Training: The truth about recovery weeks and time off

rest days and recovery

Last week I wrote an article about how the musculoskeletal system actually repairs but what does that actually mean in terms of training well that’s what I am going to explore in this post. I have to admit I am slightly injured and partly writing this post in order to try and inject some rational scientific thinking into my now rather unreasonable and illogical brain. I often tell my patients that they need to rest and recover and think of the big picture. I have seen too many cases where a simple injury develops into wide spread problem involving not just the original area but also the joints above and below it. However turns out I’m not as willing to following my own advice as easily as I am at giving it out.

Lets face it when people talk about their training/workouts they are often going on about how they did some crazy insanity class or bench pressed a ridiculously silly weight. It’s very rare to hear someone brag about their easy session or the fact that they gave their body an extra rest day. Coaches and elite athletes do purposely schedule in a week or several days break even when they are not injured in order to let their body recovery physically and mentally. My coach is always telling me that rest and recovery is often more important than the training sessions themselves and that one week off is no big deal but pushing through will ruin your season.

What is a Recovery Day?

Recovery days mean different things to different people. It often means an easy session, cross training or a total rest.  Rest and recovery also allows the body to restore your glycogen (energy stores) as well as physiologically giving yourself time to relax. This should mean when you go back to training you will be able to fully focus rather than feeling like you have to do it. As you build up your training you can naturally become more fatigued as you start to work harder and harder, the danger is that your training may start to stagnate or suffer. Also with a repetitive training schedule no matter if you do try to mix up the sessions, the more mileage/workouts the higher your chance of you getting inured. Three days of rest after a training session actually shows an increase in performance not a decrease.

Recovery sessions:

The theory behind recovery sessions to be stimulating enough to get the fitness benefits by maintaining strength and developing your stamina. However at the same time not challenging yourself enough to need additional recovery or increased risk of getting injured. It also helps to train your muscles to perform in a pre-fatigued state so it knows what its like to partially push though when you are more fatigued. This is the main reason why I have supplemented them into my training. Recovery sessions in theory should loosen off the muscles or reduce delayed muscle soreness (DOMS) to prevent being tight or sluggish before your next major session. An active recovery normally consists of recovery session or cross training.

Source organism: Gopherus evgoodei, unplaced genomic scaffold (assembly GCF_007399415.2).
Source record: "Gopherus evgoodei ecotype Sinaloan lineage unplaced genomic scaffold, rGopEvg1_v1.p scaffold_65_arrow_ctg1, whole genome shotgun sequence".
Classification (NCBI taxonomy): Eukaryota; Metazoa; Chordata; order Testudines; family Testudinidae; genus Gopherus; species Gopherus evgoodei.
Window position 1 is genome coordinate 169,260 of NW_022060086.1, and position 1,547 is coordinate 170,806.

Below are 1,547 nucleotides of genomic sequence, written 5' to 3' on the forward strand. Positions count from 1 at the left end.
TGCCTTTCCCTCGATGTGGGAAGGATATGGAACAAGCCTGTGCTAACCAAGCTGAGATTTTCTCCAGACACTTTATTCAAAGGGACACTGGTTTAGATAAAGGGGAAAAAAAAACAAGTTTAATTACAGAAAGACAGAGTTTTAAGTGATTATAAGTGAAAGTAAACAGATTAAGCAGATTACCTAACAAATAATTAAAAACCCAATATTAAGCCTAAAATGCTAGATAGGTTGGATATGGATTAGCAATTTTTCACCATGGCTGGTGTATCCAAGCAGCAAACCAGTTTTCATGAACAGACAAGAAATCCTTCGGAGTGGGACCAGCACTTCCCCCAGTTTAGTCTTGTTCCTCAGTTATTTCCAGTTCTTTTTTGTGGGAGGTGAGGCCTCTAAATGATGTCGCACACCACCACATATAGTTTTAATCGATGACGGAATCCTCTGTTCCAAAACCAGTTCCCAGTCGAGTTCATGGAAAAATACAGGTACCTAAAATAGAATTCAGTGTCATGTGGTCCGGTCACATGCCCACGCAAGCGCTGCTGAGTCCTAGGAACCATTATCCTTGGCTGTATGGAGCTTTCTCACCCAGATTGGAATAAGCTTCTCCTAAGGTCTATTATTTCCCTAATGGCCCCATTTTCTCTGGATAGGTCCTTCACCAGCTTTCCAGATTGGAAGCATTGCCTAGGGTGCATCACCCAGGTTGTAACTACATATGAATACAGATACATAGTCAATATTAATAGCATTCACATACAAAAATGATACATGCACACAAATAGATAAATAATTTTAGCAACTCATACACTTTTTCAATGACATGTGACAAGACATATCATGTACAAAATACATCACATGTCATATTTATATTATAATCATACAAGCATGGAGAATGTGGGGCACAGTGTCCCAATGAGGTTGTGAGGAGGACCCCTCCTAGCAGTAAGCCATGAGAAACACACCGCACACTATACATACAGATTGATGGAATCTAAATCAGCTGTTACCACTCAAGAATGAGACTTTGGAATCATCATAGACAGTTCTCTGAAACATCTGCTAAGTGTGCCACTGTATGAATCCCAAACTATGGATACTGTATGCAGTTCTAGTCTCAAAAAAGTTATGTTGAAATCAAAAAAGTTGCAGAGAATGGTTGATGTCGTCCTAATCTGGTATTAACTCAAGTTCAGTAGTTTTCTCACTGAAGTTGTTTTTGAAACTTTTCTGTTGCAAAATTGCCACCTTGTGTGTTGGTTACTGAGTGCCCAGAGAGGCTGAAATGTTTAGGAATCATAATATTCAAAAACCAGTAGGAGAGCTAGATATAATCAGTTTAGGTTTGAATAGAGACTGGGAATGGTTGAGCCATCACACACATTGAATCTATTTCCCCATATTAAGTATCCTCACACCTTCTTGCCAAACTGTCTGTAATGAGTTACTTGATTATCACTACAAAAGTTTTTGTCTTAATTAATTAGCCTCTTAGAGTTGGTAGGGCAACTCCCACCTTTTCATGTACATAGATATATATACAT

Cross Training:

Cross training is great for an active recovery, it allows you to maintain and build fitness without putting the same pressure on the muscles that you use the most in your individual sport. I have written a blog post already on the use of cross training as well as which sports are best to develop different muscles. Cross training is also great if you are a beginner and want to increase your fitness but don’t want to have to do that sport continuously. If you have a look at different training plans especially for longer events they often have at least 1 cross training session built in every week, to help build up fitness.

Should you build in a lower intensity week or down week?

Depending on your training schedule it may not be necessary to add this in, normally training comes in two categories one that’s building up slowly and the other that is a mix of lots of different types of sessions.